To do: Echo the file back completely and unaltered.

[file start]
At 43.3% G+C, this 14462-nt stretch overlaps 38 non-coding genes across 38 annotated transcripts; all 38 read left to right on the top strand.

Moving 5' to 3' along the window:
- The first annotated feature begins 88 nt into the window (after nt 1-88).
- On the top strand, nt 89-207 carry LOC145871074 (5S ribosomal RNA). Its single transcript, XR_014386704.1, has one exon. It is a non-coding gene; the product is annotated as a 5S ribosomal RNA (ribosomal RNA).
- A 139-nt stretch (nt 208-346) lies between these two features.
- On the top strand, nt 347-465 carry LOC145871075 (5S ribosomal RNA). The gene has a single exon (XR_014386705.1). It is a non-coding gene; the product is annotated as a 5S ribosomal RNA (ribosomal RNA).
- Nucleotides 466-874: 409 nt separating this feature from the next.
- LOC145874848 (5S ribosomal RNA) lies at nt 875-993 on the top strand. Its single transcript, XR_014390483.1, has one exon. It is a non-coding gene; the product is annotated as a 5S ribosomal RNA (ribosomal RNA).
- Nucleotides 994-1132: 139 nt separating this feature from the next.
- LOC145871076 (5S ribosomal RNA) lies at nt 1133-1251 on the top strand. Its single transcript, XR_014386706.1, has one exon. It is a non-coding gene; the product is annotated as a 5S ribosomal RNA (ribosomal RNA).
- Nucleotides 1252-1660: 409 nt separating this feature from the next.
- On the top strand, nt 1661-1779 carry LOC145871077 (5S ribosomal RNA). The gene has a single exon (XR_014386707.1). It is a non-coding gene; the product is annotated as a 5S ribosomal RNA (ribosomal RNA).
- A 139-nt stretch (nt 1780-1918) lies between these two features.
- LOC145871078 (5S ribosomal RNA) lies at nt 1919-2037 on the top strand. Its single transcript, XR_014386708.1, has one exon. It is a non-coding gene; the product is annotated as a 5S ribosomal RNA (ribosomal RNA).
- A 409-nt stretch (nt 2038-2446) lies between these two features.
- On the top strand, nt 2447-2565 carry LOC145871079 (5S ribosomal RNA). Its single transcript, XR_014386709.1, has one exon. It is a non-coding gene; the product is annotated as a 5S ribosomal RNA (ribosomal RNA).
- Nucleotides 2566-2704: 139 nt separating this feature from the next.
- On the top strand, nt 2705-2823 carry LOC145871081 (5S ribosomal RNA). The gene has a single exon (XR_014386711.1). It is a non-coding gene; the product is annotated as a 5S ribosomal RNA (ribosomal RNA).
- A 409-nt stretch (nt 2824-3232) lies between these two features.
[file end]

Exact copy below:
At 43.3% G+C, this 14462-nt stretch overlaps 38 non-coding genes across 38 annotated transcripts; all 38 read left to right on the top strand.

Moving 5' to 3' along the window:
- The first annotated feature begins 88 nt into the window (after nt 1-88).
- On the top strand, nt 89-207 carry LOC145871074 (5S ribosomal RNA). Its single transcript, XR_014386704.1, has one exon. It is a non-coding gene; the product is annotated as a 5S ribosomal RNA (ribosomal RNA).
- A 139-nt stretch (nt 208-346) lies between these two features.
- On the top strand, nt 347-465 carry LOC145871075 (5S ribosomal RNA). The gene has a single exon (XR_014386705.1). It is a non-coding gene; the product is annotated as a 5S ribosomal RNA (ribosomal RNA).
- Nucleotides 466-874: 409 nt separating this feature from the next.
- LOC145874848 (5S ribosomal RNA) lies at nt 875-993 on the top strand. Its single transcript, XR_014390483.1, has one exon. It is a non-coding gene; the product is annotated as a 5S ribosomal RNA (ribosomal RNA).
- Nucleotides 994-1132: 139 nt separating this feature from the next.
- LOC145871076 (5S ribosomal RNA) lies at nt 1133-1251 on the top strand. Its single transcript, XR_014386706.1, has one exon. It is a non-coding gene; the product is annotated as a 5S ribosomal RNA (ribosomal RNA).
- Nucleotides 1252-1660: 409 nt separating this feature from the next.
- On the top strand, nt 1661-1779 carry LOC145871077 (5S ribosomal RNA). The gene has a single exon (XR_014386707.1). It is a non-coding gene; the product is annotated as a 5S ribosomal RNA (ribosomal RNA).
- A 139-nt stretch (nt 1780-1918) lies between these two features.
- LOC145871078 (5S ribosomal RNA) lies at nt 1919-2037 on the top strand. Its single transcript, XR_014386708.1, has one exon. It is a non-coding gene; the product is annotated as a 5S ribosomal RNA (ribosomal RNA).
- A 409-nt stretch (nt 2038-2446) lies between these two features.
- On the top strand, nt 2447-2565 carry LOC145871079 (5S ribosomal RNA). Its single transcript, XR_014386709.1, has one exon. It is a non-coding gene; the product is annotated as a 5S ribosomal RNA (ribosomal RNA).
- Nucleotides 2566-2704: 139 nt separating this feature from the next.
- On the top strand, nt 2705-2823 carry LOC145871081 (5S ribosomal RNA). The gene has a single exon (XR_014386711.1). It is a non-coding gene; the product is annotated as a 5S ribosomal RNA (ribosomal RNA).
- A 409-nt stretch (nt 2824-3232) lies between these two features.